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The Egyptian Military and the Presidency

Continuity and Change

Dina Rashed

The establishment of the first republic in Egypt in 1952 brought the country’s military to the center of political life. Except for very brief periods, military men have monopolized the presidential seat for over six decades. However, the relationship between the presidency and the military has been anything but static. Gamal Abdel Nasser consolidated missions of external and internal security under the command of the military while his junta occupied the highest political positions in the state. Anwar Sadat sought to restructure the political system he inherited by civilianizing the cabinet and redrawing the institutional boundaries between the state’s institutions of force. Hosni Mubarak followed in Sadat’s footsteps, intensifying efforts to disengage the military from domestic control, and depended extensively on the forces of the Ministry of Interior to enforce his authoritarian rule. In 2011, the Egyptian uprising brought the first republic to an end and created conditions for the revival of a direct military engagement with politics. Tumultuous and short lived, Egypt’s second republic ended with a second mass uprising and the ouster of the first democratically elected civilian president. Mohammed Morsi followed a policy of official appeasement toward components of the security complex but could not forge real relations of trust and cooperation with either the military or the police. Abdul Fatah el-Sisi’s policies aim to secure more political powers for the military and public support for the military’s engagement in the state’s economy.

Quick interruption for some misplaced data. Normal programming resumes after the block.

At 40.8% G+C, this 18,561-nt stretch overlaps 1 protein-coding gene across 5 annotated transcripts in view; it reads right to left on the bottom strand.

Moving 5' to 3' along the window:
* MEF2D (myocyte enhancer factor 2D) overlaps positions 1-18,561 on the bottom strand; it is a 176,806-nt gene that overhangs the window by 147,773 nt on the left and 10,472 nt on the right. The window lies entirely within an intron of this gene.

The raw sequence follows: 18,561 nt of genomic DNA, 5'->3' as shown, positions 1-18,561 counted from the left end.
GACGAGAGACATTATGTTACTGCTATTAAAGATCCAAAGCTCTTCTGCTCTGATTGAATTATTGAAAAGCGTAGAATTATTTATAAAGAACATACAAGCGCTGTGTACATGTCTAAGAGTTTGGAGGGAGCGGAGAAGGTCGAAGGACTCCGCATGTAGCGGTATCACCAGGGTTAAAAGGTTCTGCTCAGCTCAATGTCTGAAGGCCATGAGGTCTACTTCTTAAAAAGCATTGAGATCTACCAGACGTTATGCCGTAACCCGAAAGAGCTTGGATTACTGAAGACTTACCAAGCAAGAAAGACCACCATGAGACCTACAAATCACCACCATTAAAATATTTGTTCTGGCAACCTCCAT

Through examining the dynamic relationship between the military and presidents in Egypt, this chapter aims to identify moments of cooperation and contention and discuss their impact on Egypt’s transition to democracy. Through discussions of the historical narrative, I intend to underscore two important aspects relevant to political transitions. First, I highlight an under-theorized form of military disengagement from politics: retreat from domestic control and involvement in economic activity. This partial disengagement differs markedly from trajectories of delegation of power and democratization that are often discussed in civil-military relations literature. Second, I show how in the postregime breakdown of power, trust-building measures remain an integral part of the transition to democracy.

The chapter first discusses notable scholarship on military intervention in politics. It then engages with the historical narrative of the Egyptian republics, showing the dynamics of power between presidents and militaries. In the final section, I discuss how trust, and the lack of it, affected the country’s transition from the Mubarak regime.

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